at getting better at that. There’s a need for autonomy. We need to feel that we
have choices in the world and that our choices
leave lasting impressions. And there’s a need for relatedness. What I want to really talk about is this need for relatedness and how that connects to identity. All 3 factors are important
and it turns out that these are important factors,
these are important needs to be satisfied in any sort
of self improvement paradigm. But they’re also needs that match with, that correlate well with the best and most popular video games. In that, games that satisfy
these needs for the players tend to be the most popular. So how do we do, how do
we design for relatedness? How do we put that in a therapy game? The first thing is, look
at the players’ needs. Don’t look at what you want to design. Look at what the player
needs, relate to the player. The second thing is and
this is more important, don’t make the player relate to you. Don’t say things like, I’m sorry, you know budgets how they are, we just can’t put a female
avatar in as the protagonist. Don’t make the player
relate to your condition if you want them to be
immersed in your environment. So who are we relating to
when we design therapy games? It could be lots of people,
it could be people who have experienced a trauma. It could be people with disabilities. It could be people who
can’t afford treatment. And it could also be people
who can’t adhere to treatment. Many times, there are, lots of cultural factors that affect who has access to therapy. And because people can’t
access and afford it they’re not getting
the care that they need and the care that they deserve. And video games are a low cost option, for being able to access that. But in order to connect to that person, you have to understand what
is it about their condition. And sorry about the font thing there. What is it about their condition that makes their condition unique? So I want to go through a few
examples of what we’ve done in our video game design to
try to trigger relatedness and to try to connect to the user. And these are really just
simple things you can do when building video games for therapy. The first thing is give the option, give the player options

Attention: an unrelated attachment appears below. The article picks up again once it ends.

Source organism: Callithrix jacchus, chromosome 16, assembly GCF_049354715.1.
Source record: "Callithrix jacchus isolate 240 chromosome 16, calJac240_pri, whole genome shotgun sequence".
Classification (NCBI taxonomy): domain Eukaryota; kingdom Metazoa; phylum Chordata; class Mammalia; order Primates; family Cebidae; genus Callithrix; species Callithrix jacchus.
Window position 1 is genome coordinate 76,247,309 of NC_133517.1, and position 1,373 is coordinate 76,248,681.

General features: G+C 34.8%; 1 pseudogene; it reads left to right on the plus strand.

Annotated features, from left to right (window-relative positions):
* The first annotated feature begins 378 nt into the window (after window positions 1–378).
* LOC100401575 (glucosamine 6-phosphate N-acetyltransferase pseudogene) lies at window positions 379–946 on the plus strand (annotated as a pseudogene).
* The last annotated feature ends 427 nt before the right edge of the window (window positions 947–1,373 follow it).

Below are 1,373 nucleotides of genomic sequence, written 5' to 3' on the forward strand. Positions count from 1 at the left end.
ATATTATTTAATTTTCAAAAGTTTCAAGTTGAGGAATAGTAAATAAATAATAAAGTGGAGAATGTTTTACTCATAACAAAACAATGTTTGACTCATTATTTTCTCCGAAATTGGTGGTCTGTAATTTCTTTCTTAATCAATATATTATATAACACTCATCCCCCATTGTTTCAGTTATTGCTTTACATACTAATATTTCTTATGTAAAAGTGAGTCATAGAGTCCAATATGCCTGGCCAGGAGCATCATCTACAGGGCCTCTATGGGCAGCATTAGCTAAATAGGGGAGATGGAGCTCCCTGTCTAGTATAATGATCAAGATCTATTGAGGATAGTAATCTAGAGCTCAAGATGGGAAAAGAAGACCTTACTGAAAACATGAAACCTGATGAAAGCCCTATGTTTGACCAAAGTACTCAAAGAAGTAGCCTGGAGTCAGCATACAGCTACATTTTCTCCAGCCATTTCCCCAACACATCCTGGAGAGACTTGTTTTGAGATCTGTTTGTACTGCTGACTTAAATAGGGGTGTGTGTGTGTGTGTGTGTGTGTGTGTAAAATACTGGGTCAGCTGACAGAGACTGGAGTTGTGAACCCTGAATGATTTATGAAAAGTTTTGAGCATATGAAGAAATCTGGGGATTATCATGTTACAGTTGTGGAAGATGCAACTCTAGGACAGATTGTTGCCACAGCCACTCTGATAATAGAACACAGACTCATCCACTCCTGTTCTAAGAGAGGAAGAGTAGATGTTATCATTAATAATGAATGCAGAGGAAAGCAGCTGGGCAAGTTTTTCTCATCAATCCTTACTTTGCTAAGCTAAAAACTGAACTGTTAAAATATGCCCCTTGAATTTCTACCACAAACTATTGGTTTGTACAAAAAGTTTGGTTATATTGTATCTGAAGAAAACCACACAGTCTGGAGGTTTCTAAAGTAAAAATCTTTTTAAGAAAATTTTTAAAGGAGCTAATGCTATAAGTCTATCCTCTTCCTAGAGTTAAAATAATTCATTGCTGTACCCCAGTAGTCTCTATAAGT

to be like themselves. Whether it’s avatars or environments or whatever it is about the
player that your designing. Make them feel like they have
a world that they belong to. So if you give them avatars, of different body shapes
and skin tones and genders, that’s really important because then they feel like they
belong in the world. And not just that, but give
them the option to choose and to change their character,
change their avatar. Genders change, identities change. They can change frequently, they can change over a period of time. Don’t gate that change,
that ability to change behind things like, oh, you
have to spend 10 dollars in real world money if you want to change the gender of your character. Don’t make them spend in-game currency to change the gender of their character. Doing that alienates who they are, makes them feel like they
don’t belong to the world. And it’s not that you have
to get everybody included, but you have to reach out
and show the user that the world that you’re trying to create, the virtual environment, is for them. They belong, they are
home and they are safe. Second thing you can do is
design tasks that empower. So, when I talked about
the ADLs, the IADLs rather, we talked about, you know,
putting away groceries. That’s kind of a gendered
activity for some people. So, what are equivalent
activities that you could do, that maybe aren’t as gendered
or maybe don’t trigger those emotions in people. And one of them is, taking care of a pet. When people have acquired an injury, particularly later in life. One of the biggest